never stooping to bribe the sullen guard who’ll tell you
all roads narrow at the border.
You can speak a foreign language, sometimes,
and it can mean something. You can visit the marker on the grave
where your father wept openly. You can’t bring back the dead,
but you can have the words forgive and forget hold hands
as if they meant to spend a lifetime together. And you can be grateful
for makeup, the way it kisses your face, half spice, half amnesia, grateful
for Mozart, his many notes racing one another towards joy, for towels
sucking up the drops on your clean skin, and for deeper thirsts,
for passion fruit, for saliva. You can have the dream,
the dream of Egypt, the horses of Egypt and you riding in the hot sand.
You can have your grandfather sitting on the side of your bed,
at least for a while, you can have clouds and letters, the leaping
of distances, and Indian food with yellow sauce like sunrise.
You can’t count on grace to pick you out of a crowd
but here is your friend to teach you how to high jump,
how to throw yourself over the bar, backwards,
until you learn about love, about sweet surrender,
and here are periwinkles, buses that kneel, farms in the mind
as real as Africa. And when adulthood fails you,
you can still summon the memory of the black swan on the pond
of your childhood, the rye bread with peanut butter and bananas
your grandmother gave you while the rest of the family slept.
There is the voice you can still summon at will, like your mother’s,
it will always whisper, you can’t have it all,
but there is this.
1. Sea shanties are all over social media and I am here for it. In fact, I’m about ready to sign up for TikTok, since that’s where they’re all starting. This bass dueted a solo this Scottish postman put up:
@_luke.the.voice_##duet with @nthnevnss love this 🥰🥰##stitch ##viral ##sing ##fyp ##foru ##foryou ##xyzbca ##xyzcba ##blowthisup♬ original sound – N A T H A N E V A N S S
And then it spread:
@jonnystewartbass##duet with @the.bobbybass SHANTY TIME once again! Adding a lower middle harmony 🙂 @nathanevanss @_luke.the.voice_ @apsloan01 ##shantytok ##wellerman♬ original sound – N A T H A N E V A N S S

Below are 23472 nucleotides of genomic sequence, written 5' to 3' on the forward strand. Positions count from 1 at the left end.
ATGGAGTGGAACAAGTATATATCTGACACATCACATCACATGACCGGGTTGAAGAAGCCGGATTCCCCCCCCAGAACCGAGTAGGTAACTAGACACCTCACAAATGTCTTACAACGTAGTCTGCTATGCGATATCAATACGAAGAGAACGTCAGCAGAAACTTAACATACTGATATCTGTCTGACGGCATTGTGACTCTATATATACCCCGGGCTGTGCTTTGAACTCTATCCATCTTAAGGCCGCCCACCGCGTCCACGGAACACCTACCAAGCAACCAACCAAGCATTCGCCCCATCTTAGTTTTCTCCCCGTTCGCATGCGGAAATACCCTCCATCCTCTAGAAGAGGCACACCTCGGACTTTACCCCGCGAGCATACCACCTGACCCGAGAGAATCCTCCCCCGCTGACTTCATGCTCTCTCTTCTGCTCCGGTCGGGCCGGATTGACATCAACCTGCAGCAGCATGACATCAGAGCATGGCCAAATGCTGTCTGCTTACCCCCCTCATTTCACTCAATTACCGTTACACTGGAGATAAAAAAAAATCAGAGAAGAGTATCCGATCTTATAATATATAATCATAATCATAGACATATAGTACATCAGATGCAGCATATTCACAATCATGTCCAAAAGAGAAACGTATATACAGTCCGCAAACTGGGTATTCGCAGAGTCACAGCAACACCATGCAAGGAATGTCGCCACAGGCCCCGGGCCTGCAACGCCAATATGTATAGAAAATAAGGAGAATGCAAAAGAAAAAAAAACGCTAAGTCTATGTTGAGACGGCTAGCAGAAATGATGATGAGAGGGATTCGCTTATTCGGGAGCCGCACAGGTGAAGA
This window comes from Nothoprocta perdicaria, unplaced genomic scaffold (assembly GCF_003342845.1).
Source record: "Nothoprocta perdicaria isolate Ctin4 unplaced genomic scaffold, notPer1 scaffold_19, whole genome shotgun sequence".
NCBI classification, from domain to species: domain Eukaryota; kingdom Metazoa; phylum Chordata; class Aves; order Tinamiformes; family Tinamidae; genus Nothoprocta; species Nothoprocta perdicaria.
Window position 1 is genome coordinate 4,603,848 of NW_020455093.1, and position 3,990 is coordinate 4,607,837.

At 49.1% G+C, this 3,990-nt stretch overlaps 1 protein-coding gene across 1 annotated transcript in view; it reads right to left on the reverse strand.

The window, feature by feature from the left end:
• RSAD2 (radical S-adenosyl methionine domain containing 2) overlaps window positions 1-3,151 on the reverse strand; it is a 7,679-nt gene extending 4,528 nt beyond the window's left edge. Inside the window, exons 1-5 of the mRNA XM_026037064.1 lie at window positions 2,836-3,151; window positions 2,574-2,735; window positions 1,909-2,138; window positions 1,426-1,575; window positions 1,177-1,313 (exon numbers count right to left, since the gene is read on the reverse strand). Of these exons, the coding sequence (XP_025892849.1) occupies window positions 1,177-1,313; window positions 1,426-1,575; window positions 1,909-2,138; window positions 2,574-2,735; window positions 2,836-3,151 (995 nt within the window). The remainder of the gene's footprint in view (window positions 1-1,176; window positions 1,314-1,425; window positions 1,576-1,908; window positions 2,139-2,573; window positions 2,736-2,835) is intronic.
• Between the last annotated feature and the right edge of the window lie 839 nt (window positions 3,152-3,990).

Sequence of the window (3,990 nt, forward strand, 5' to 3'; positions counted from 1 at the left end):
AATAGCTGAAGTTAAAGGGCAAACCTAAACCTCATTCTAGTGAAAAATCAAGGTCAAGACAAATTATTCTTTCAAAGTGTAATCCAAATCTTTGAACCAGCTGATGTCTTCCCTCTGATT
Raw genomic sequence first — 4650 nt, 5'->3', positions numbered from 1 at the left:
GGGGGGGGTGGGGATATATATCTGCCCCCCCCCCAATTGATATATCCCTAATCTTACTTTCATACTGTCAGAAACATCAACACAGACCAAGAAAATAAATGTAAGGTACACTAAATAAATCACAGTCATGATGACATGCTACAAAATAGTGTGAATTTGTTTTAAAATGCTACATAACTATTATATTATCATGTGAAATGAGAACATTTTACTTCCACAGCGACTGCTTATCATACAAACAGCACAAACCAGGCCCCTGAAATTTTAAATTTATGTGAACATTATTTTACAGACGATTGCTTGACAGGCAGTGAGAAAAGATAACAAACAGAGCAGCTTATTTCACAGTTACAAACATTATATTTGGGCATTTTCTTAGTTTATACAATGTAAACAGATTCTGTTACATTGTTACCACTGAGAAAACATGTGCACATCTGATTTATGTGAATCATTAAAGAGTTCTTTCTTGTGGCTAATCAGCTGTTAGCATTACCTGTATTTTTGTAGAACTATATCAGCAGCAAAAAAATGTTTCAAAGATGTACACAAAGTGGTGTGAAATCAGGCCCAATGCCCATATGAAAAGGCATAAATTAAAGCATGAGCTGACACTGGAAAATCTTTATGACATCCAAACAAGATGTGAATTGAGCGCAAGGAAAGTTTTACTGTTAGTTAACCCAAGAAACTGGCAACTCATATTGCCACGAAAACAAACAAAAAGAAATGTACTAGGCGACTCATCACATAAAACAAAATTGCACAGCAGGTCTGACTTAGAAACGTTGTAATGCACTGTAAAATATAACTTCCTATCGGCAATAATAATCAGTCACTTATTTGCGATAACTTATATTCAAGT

And now everyone is doing it:
@majin.bae##duet with @sampopemusic I- uh, *smoke bomb!* ##literalduet ##seashanty ##rowmebullyboys ##piratecore ##apple ##fyp ##MoneyTok ##larpersoftiktok
♬ original sound – Sam Pope
2. He has a point:
3. It’s been a long two weeks (remember the coup attempt?!) but I have Monday off. I’m taking Tuesday off, too, so I will be back on Wednesday–a day that’s going to be great (Inauguration Day) and terrible (the second anniversary of my mom’s death). Such is life, I guess. Have a good weekend, friends.
I’ve been sitting on this article for a few weeks now, but it seems like a good time to post about “The Myth of the Male Bumbler“–as more and more violent insurrectionists are arrested, how many of them will say they just got carried away in the spur of the moment? They didn’t realize what other people had planned? Gosh!
As Lili Loofbourow writes in The Week,
“Incompetence is less damaging than malice. And men—particularly powerful men—use that loophole like corporations use off-shore accounts. The bumbler takes one of our culture’s most muscular myths—that men are clueless—and weaponizes it into an alibi.”
It’s a great piece (if you want your blood to boil) and after you read it, you’re going to see that alibi of incompetence everywhere.
It’s been a minute since we’ve had any Mary Oliver. I’ve posted this before but seeing the poem typeset is nice (from my new fav account). Also: “Joy is not made to be a crumb.”